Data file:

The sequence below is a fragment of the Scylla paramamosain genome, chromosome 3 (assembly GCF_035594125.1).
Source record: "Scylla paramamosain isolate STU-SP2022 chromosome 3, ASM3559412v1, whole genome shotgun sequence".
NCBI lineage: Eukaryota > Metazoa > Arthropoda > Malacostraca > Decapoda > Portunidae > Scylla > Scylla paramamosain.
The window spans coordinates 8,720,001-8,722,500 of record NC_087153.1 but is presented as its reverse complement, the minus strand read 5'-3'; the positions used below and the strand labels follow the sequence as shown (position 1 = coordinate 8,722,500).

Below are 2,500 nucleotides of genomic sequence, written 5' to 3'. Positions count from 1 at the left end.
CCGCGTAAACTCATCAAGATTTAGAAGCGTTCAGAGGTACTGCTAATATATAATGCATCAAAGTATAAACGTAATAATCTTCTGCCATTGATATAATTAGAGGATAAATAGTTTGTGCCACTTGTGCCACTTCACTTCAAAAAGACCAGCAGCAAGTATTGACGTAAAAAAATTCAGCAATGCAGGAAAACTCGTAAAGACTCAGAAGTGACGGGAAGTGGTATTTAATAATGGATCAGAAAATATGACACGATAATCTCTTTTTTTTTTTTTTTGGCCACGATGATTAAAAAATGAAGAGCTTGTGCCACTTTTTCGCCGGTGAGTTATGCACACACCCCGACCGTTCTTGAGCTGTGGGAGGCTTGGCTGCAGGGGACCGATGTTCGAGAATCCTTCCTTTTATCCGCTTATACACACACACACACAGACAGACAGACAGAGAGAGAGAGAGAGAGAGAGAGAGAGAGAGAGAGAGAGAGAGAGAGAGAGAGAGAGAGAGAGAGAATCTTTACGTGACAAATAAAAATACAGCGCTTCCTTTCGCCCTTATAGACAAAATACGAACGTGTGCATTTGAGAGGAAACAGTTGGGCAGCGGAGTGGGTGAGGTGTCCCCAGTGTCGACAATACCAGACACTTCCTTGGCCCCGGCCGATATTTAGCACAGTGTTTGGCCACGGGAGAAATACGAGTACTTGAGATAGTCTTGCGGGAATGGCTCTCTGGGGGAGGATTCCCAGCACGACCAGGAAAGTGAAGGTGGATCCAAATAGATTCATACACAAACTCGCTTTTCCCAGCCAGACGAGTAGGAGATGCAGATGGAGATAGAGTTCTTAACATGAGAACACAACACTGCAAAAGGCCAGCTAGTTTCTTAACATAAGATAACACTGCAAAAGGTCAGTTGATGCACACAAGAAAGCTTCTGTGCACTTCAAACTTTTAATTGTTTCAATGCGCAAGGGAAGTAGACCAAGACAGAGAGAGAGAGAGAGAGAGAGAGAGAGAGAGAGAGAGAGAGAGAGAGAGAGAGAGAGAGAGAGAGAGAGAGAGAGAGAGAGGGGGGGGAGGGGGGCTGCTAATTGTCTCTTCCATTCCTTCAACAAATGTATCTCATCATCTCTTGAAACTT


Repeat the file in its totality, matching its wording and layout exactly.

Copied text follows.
The sequence below is a fragment of the Scylla paramamosain genome, chromosome 3 (assembly GCF_035594125.1).
Source record: "Scylla paramamosain isolate STU-SP2022 chromosome 3, ASM3559412v1, whole genome shotgun sequence".
NCBI lineage: Eukaryota > Metazoa > Arthropoda > Malacostraca > Decapoda > Portunidae > Scylla > Scylla paramamosain.
The window spans coordinates 8,720,001-8,722,500 of record NC_087153.1 but is presented as its reverse complement, the minus strand read 5'-3'; the positions used below and the strand labels follow the sequence as shown (position 1 = coordinate 8,722,500).

Below are 2,500 nucleotides of genomic sequence, written 5' to 3'. Positions count from 1 at the left end.
CCGCGTAAACTCATCAAGATTTAGAAGCGTTCAGAGGTACTGCTAATATATAATGCATCAAAGTATAAACGTAATAATCTTCTGCCATTGATATAATTAGAGGATAAATAGTTTGTGCCACTTGTGCCACTTCACTTCAAAAAGACCAGCAGCAAGTATTGACGTAAAAAAATTCAGCAATGCAGGAAAACTCGTAAAGACTCAGAAGTGACGGGAAGTGGTATTTAATAATGGATCAGAAAATATGACACGATAATCTCTTTTTTTTTTTTTTTGGCCACGATGATTAAAAAATGAAGAGCTTGTGCCACTTTTTCGCCGGTGAGTTATGCACACACCCCGACCGTTCTTGAGCTGTGGGAGGCTTGGCTGCAGGGGACCGATGTTCGAGAATCCTTCCTTTTATCCGCTTATACACACACACACACAGACAGACAGACAGAGAGAGAGAGAGAGAGAGAGAGAGAGAGAGAGAGAGAGAGAGAGAGAGAGAGAGAGAGAGAGAGAATCTTTACGTGACAAATAAAAATACAGCGCTTCCTTTCGCCCTTATAGACAAAATACGAACGTGTGCATTTGAGAGGAAACAGTTGGGCAGCGGAGTGGGTGAGGTGTCCCCAGTGTCGACAATACCAGACACTTCCTTGGCCCCGGCCGATATTTAGCACAGTGTTTGGCCACGGGAGAAATACGAGTACTTGAGATAGTCTTGCGGGAATGGCTCTCTGGGGGAGGATTCCCAGCACGACCAGGAAAGTGAAGGTGGATCCAAATAGATTCATACACAAACTCGCTTTTCCCAGCCAGACGAGTAGGAGATGCAGATGGAGATAGAGTTCTTAACATGAGAACACAACACTGCAAAAGGCCAGCTAGTTTCTTAACATAAGATAACACTGCAAAAGGTCAGTTGATGCACACAAGAAAGCTTCTGTGCACTTCAAACTTTTAATTGTTTCAATGCGCAAGGGAAGTAGACCAAGACAGAGAGAGAGAGAGAGAGAGAGAGAGAGAGAGAGAGAGAGAGAGAGAGAGAGAGAGAGAGAGAGAGAGAGAGAGAGAGAGAGGGGGGGGAGGGGGGCTGCTAATTGTCTCTTCCATTCCTTCAACAAATGTATCTCATCATCTCTTGAAACTT